Could an Elon Musk invention transform medicine?

By Claire Wolters | Fact-checked by Davi Sherman
Published May 29, 2024

Key Takeaways

  • Brain-computer interfaces (BCIs) could offer people with spinal cord injuries more ways to communicate.

  • One promising BCI comes from Elon Musk’s startup Neuralink, which created a device called Telepathy.

  • So far, Neuralink has successfully implanted Telepathy into one patient with a spinal cord —and is now FDA-approved to test the device in a second patient.

The future of brain-computer interfaces (BCIs) is moving closer to the present. BCI is a technology that turns electrical activity from neurons into commands to control external devices, allowing people to use, type, and communicate through computers with their thoughts.[] Versions of the technology have been examined for years to determine whether they can improve communication for people with brain signaling impairments. While they have been used on patients in clinical trials, BCIs have not yet been approved by the Food and Drug Administration (FDA) for wider use.[]

One of the latest BCI attempts comes from Elon Musk’s startup Neuralink: a device called Telepathy.[] Neuralink was founded in 2016 and implanted Telepathy into its first patient this January. Now, the patient is using the device to browse websites, play computer games, and more. The FDA recently greenlit Neuralink to implant Telepathy into a second patient, with some proposed changes.[]

What are the risks and benefits of BCIs?

Santosh Kesari, MD, PhD, a board-certified neurologist at Providence Saint John’s Health Center in Santa Monica, CA, and Regional Medical Director for the Research Clinical Institute of Providence Southern California, calls BCIs an “exciting area of science.”

“It's a cutting-edge, exciting area of medicine and science to help patients that really have no options to communicate,” Dr. Kesari says.

For people with spinal cord injuries, ALS, or other conditions that impair their communication abilities, “brain-computer interface is a substitute for our normal neural connections,” Dr. Kesari says.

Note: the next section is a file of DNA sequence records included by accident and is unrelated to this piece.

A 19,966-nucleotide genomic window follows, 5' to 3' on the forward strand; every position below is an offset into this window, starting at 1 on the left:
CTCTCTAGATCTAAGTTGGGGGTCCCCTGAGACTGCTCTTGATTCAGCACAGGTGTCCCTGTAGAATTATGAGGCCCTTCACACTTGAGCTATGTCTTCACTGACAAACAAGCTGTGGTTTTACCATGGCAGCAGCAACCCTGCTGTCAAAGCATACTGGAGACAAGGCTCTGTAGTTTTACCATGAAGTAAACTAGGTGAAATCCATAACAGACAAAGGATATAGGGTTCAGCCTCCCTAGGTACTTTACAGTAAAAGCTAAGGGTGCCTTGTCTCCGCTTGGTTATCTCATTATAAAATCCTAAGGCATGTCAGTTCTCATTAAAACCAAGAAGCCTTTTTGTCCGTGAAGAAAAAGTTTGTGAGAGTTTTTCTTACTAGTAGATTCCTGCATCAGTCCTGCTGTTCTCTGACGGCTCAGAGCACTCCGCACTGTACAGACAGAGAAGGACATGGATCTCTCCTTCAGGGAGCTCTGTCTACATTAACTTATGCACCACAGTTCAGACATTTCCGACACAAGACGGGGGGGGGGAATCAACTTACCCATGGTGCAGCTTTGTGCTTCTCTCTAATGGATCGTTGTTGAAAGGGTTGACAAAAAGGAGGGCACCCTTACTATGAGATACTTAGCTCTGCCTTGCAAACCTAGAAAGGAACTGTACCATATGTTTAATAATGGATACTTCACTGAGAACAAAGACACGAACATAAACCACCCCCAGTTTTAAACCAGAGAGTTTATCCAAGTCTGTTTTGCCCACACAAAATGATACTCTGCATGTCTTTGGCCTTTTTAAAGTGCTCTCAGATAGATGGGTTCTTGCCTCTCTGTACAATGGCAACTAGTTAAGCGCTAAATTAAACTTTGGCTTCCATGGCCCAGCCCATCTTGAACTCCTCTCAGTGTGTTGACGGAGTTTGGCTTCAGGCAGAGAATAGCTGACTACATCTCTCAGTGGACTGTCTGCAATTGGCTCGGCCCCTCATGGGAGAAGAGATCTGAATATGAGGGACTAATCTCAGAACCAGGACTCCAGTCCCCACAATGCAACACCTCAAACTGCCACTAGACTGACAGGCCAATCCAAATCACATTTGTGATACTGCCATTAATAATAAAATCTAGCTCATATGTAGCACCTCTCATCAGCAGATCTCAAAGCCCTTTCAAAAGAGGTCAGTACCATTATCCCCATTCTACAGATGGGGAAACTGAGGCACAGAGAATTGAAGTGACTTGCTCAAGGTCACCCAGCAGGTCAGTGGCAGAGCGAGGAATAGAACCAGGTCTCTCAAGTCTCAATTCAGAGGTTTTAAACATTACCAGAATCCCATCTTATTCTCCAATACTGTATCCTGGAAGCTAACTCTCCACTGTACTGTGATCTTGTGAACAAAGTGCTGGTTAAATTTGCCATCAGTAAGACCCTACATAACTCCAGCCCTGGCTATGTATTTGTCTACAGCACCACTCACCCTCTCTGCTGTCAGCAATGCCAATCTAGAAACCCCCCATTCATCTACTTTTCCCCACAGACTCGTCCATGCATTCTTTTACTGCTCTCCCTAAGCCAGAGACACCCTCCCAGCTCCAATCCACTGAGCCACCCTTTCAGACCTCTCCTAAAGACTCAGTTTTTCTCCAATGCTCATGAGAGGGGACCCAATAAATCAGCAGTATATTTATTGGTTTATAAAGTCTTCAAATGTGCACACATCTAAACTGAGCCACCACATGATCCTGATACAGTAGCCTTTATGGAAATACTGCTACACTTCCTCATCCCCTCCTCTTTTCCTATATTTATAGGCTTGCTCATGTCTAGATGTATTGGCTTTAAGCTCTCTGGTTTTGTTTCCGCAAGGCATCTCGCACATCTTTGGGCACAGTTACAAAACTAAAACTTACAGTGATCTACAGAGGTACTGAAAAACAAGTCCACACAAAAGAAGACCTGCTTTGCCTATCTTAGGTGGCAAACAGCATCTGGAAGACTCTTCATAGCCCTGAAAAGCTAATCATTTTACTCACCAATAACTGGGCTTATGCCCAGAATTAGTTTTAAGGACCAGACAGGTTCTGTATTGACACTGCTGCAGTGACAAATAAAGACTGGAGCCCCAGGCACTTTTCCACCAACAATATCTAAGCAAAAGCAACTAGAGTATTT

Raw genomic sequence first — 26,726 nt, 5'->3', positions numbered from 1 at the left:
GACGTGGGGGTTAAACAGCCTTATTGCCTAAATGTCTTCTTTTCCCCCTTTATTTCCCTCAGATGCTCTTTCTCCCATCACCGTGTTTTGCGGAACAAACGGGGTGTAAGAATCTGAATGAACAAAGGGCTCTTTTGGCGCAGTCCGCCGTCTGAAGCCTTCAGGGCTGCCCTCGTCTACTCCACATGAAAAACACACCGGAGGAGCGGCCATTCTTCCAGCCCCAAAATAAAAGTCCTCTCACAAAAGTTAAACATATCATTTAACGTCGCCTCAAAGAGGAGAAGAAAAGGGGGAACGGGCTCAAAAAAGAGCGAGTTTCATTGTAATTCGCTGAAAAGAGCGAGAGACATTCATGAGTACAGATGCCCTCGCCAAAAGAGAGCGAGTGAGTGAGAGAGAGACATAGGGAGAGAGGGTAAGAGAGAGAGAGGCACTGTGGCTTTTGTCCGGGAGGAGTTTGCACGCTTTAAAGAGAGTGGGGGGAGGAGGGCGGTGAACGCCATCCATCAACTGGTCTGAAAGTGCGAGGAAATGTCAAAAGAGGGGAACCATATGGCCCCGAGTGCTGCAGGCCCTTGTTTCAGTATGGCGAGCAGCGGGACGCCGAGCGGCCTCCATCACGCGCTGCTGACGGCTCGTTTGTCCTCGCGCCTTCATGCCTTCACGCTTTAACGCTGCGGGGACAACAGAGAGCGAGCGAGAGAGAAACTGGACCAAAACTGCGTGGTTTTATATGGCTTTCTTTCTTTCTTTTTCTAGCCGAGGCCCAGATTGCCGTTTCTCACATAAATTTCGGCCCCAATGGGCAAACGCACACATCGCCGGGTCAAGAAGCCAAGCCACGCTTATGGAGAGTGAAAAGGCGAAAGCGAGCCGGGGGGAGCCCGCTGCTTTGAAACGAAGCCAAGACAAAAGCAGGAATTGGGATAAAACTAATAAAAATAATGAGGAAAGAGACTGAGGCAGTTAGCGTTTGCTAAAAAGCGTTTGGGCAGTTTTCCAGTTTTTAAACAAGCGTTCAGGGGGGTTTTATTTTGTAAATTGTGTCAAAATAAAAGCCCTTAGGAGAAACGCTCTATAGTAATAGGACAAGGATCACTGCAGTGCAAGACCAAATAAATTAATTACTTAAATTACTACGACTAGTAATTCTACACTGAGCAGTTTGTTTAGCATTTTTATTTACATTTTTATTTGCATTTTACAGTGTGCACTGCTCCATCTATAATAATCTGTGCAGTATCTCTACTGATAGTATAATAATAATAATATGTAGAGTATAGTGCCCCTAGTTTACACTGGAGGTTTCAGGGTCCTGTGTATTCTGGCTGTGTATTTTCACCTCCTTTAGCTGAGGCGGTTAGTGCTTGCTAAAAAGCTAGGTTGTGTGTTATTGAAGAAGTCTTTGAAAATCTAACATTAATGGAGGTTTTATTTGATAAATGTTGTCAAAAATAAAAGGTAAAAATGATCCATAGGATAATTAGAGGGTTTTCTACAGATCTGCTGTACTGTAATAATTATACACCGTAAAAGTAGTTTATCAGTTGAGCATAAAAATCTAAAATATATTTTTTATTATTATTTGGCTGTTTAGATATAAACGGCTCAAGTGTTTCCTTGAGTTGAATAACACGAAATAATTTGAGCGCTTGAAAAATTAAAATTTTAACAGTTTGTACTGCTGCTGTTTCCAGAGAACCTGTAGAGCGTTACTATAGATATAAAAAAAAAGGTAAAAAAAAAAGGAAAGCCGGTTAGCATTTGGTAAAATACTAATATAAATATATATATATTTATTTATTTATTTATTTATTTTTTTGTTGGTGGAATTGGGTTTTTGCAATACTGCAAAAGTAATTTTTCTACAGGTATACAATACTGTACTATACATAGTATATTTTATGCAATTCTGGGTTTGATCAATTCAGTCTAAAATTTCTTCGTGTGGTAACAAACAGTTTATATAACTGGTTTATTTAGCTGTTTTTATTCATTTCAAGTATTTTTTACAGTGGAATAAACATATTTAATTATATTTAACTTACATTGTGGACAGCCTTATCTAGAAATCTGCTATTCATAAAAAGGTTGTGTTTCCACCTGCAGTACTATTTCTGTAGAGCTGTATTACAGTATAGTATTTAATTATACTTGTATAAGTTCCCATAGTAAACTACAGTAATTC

People who are best-suited for these devices are those who feel that their conditions severely impact their quality of life, and whose cognitive function is intact, he adds.

“The brain is intact, but the signals are not getting to the extremities, the arms or legs, or the patient is not able to do their daily activities: communicating, using a computer, sipping a glass of water, things like that,” Dr. Kesari says. “Because of the injury, they're not able to do those things or, sometimes, even simple communication through typing or talking.”

However, the procedure should not be looked at as a quick fix and is not for everyone, Dr. Kesari says. 

“Because it does involve brain surgery, obviously, the risks and benefits have to be weighed,” Dr. Kesari says.

Though it has been made safer and less invasive over the years, brain surgery remains a serious and risky operation. As such, while this offers patients who have lost brain signaling capabilities “an amazing opportunity to be able to communicate on their own,” Dr. Kesari says that people with intact signaling or mild impairments should not be vying for a BCI.

Changes before second BCI implant

While Neuralink’s first implantation of Telepathy appears to have been largely successful, the surgery was not seamless. The company reported that tiny wires used in the device retracted from the patient’s brain, resulting in fewer electrodes that could measure, and thus transmit, brain activity.[] Now, with the FDA’s green light for the second patient, Neuralink has said that it will be making some changes to reduce chances of wire retraction. 

Future trials will tell if an FDA approval is on the horizon. If and when that happens, Dr. Kesari says, Telepathy and other BCI devices have great potential for helping people with spinal cord injuries. Years down the line, it may pave the way for even more advanced brain-body communication, he adds.

“Fundamentally, the Neuralink device is translating thought into action,” Dr. Kesari says. “While currently the thoughts are moving cursors on a computer screen, we can imagine in the future that these thoughts will be connected to bioelectronics to enable people with spinal cord injury to walk and do physical tasks that they are unable to do otherwise.”

What this means for you

Brain-computer interfaces (BCI), like those created by Elon Musk’s company Neuralink, could improve the quality of life for people with spinal cord injuries by giving them new modes of communication. Some of these devices have been FDA-approved for human clinical trials but are not approved for wider use in patients.

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